By CAROL DAWSON
> SOUTHERN INDIANA —
I chaperoned 33 youth on a church mission trip and worked with predominately underprivileged children in North Charleston, S.C. This is what I learned.
A 6-year-old boy, Isaiah, repeatedly asked the teenager to put him on his shoulders. The teen, Justin, always complied by hoisting him up. Each time, Isaiah would reach down and gently touch Justin’s beard that had been growing for several days. He wondered why the young boy was so enamored by his facial hair. Later, Justin found out that many of the children were from single parent households and he suspected Isaiah was likely without a male role model active in his life. Through Isaiah’s gesture, Justin realized just how fortunate he is to have his own father, along with other male role models, willingly involved in his life.
Five-year-old Antonio, who wanted to be referred to as T-Pain [the rapper], would throw his arm up fully extended with his hand formed into a fist and threaten to punch the other children when they made fun of him or made him angry. The youth working with the little boy wondered why he threw up his fist as if to be ready to hit downward on others who were the same height. They later realized Antonio very well could be imitating the way adult authority figures in his life are treating him.
An elderly man looked earnestly into the youthful face of a teenage girl and asked if they could pray together as he deals with lonesomeness and illness during the final phase of his life. She situated herself directly in front of him, took his weathered hands into hers, and they prayed. She stayed with him longer than any of the other residents and they talked about his life.
A group of young children stood at the window of their day camp facility with their faces pressed against the windows, crying and holding out their arms to a group of middle and high school age teenagers from Southern Indiana who were leaving to return home after playing and praying with them for a week. Several of the teenagers were also crying as they looked back to see the impact they made on the youngsters.
These are but a few of the incidents experienced by the 33 Southern Indiana First Christian Church [FCC] youth [including a few of their friends], their youth leader, and six other adult chaperones, as they put sports and busy summer schedules on hold for eight days to share their faith and their spirit of love with the people and children of North Charleston.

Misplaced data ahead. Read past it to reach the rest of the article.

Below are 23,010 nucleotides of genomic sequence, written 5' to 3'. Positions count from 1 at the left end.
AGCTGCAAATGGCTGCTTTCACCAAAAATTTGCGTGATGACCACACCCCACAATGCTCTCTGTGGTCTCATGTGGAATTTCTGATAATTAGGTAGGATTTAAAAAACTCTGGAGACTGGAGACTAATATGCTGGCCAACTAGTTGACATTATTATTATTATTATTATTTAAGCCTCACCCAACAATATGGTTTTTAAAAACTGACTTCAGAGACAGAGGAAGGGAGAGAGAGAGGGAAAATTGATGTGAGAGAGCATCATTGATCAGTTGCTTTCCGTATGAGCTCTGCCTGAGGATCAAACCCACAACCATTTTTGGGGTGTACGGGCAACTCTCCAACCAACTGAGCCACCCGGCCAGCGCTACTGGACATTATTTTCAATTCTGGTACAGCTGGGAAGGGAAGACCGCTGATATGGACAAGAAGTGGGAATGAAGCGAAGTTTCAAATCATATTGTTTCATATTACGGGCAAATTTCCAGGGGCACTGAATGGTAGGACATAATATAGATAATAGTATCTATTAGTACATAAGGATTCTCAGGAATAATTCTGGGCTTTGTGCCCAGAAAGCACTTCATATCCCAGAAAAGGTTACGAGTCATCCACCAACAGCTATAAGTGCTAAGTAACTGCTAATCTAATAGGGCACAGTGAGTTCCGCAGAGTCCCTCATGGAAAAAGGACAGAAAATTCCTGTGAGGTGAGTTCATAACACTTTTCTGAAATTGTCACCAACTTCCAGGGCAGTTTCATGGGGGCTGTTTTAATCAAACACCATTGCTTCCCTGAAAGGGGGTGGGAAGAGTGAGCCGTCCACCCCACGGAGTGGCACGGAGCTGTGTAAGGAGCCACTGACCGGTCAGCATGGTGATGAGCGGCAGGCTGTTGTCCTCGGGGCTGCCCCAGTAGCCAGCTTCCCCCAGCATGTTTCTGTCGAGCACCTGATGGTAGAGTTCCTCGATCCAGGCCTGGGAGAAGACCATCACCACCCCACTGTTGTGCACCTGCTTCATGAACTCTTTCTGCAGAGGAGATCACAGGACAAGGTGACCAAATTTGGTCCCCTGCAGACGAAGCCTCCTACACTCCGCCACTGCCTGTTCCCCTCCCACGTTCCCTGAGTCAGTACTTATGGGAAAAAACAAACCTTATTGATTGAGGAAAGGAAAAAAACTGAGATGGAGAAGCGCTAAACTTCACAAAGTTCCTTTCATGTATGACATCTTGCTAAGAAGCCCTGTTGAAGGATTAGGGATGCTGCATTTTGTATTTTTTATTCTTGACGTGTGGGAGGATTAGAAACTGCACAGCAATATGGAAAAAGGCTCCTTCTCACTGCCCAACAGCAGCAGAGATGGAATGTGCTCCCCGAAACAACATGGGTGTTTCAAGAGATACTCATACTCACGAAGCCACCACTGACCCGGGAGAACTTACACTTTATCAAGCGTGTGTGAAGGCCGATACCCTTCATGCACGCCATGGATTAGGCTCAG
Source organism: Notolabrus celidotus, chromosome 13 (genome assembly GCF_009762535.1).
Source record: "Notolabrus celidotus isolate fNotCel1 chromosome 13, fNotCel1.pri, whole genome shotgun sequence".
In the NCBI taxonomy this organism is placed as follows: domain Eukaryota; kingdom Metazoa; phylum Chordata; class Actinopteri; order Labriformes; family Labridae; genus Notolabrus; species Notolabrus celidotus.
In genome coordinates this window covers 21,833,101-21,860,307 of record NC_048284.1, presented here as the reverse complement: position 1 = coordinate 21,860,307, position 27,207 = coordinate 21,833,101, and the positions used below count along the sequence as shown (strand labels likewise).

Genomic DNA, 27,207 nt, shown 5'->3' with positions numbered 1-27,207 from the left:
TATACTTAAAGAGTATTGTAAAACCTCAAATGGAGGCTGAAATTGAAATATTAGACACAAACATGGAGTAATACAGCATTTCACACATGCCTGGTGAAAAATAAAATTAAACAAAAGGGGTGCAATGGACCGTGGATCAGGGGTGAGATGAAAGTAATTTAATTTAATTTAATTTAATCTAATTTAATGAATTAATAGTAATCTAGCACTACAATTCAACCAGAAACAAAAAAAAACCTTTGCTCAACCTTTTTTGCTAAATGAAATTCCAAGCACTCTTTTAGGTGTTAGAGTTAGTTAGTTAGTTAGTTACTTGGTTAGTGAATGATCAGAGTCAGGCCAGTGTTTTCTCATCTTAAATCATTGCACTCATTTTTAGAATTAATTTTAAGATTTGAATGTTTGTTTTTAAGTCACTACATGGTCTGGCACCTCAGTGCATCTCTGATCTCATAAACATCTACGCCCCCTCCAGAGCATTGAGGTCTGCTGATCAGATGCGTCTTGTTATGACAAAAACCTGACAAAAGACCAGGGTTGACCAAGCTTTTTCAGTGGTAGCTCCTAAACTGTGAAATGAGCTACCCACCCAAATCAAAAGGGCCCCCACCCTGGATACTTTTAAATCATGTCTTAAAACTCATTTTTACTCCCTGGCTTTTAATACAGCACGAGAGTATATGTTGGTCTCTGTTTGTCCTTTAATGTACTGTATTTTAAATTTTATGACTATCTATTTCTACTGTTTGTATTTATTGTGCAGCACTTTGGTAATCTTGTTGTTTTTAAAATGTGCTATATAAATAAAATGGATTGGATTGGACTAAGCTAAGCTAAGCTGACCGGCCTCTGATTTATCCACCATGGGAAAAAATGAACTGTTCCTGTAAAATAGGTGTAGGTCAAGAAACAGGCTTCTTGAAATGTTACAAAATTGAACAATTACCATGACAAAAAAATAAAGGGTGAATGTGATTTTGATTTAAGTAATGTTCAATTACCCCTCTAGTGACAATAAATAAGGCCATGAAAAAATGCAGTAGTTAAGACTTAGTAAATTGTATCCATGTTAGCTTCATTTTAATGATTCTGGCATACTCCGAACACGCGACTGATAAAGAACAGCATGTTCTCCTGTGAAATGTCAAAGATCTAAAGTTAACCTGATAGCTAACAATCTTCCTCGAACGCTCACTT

For several years I wanted to join our church youth group on mission trips; however, there was always something work or family related that got in the way of my good intentions. This year, I was determined to make it happen. I joined the two day journey to South Carolina and learned what pure joy sounds like in a van of nine middle school age boys and girls. Hint: It is incredibly loud.
In all there were 108 youth [and their chaperones] from various cities across the U.S. who were attending the North Charleston mission trip. The living conditions were less than comfortable, with wall to wall air mattresses crammed into small Sunday School size rooms, outdoor [cold] showers for the youth that were only available at designated times, often less than appetizing meals, work details even after working all day with their crews on designated projects, and long lines for the far too few toilets.
Still, there were no complaints from the teenagers as they convened each evening with the group at large and later their individual church groups. Instead, the youth spoke of “God sightings or moments” — those moments when they indisputably knew that God was reaching out to them or someone else with a gesture, lesson, support, or simple reassurance.
There were many God sightings and moments that week in North Charleston. This group of young people left a mark on those they cared for — whether it was the person with a disability who had their lawn mowed and trimmed, the elderly person who was comforted as they moved through their final days, or the young children who found out there are a group of teenagers from Southern Indiana who truly care about them and their well-being.
FCC Youth [and chaperones], thank you for being Southern Indiana Extra Milers and for teaching the people of North Charleston that there are individuals who live many miles away who love and care for them and who are not afraid to shine a light on their faith.
Extra Miler Tip of the Month: Think seriously about stepping up to be a youth mission trip chaperone [or participate in an adult mission trip]. You will never be so tired at the end of the day, so hungry when mealtime arrives, or so undeniably blessed and at peace. It will be time well spent with those you serve, the youth you will grow to respect, your caring and encouraging co-chaperones, and also time well spent facing your own fears — even those that seem trivial, such as the fear of driving a behemoth 15 person van full of young people in unfamiliar territory. Bring it on! It just might change your life.
— Carol A. Dawson is a resident of Jeffersonville and owner of EEO GUIDANCE, Inc. If you have seen or been a part of an act of kindness or know an EXTRA MILER, please contact her. To submit an Extra Miler, a story, or act of kindness, contact Carol via email: Cdawson@eeoguidance.com, mail: THE EXTRA MILERS, The News-Tribune, 221 Spring Street Jeffersonville, IN 47130-3340.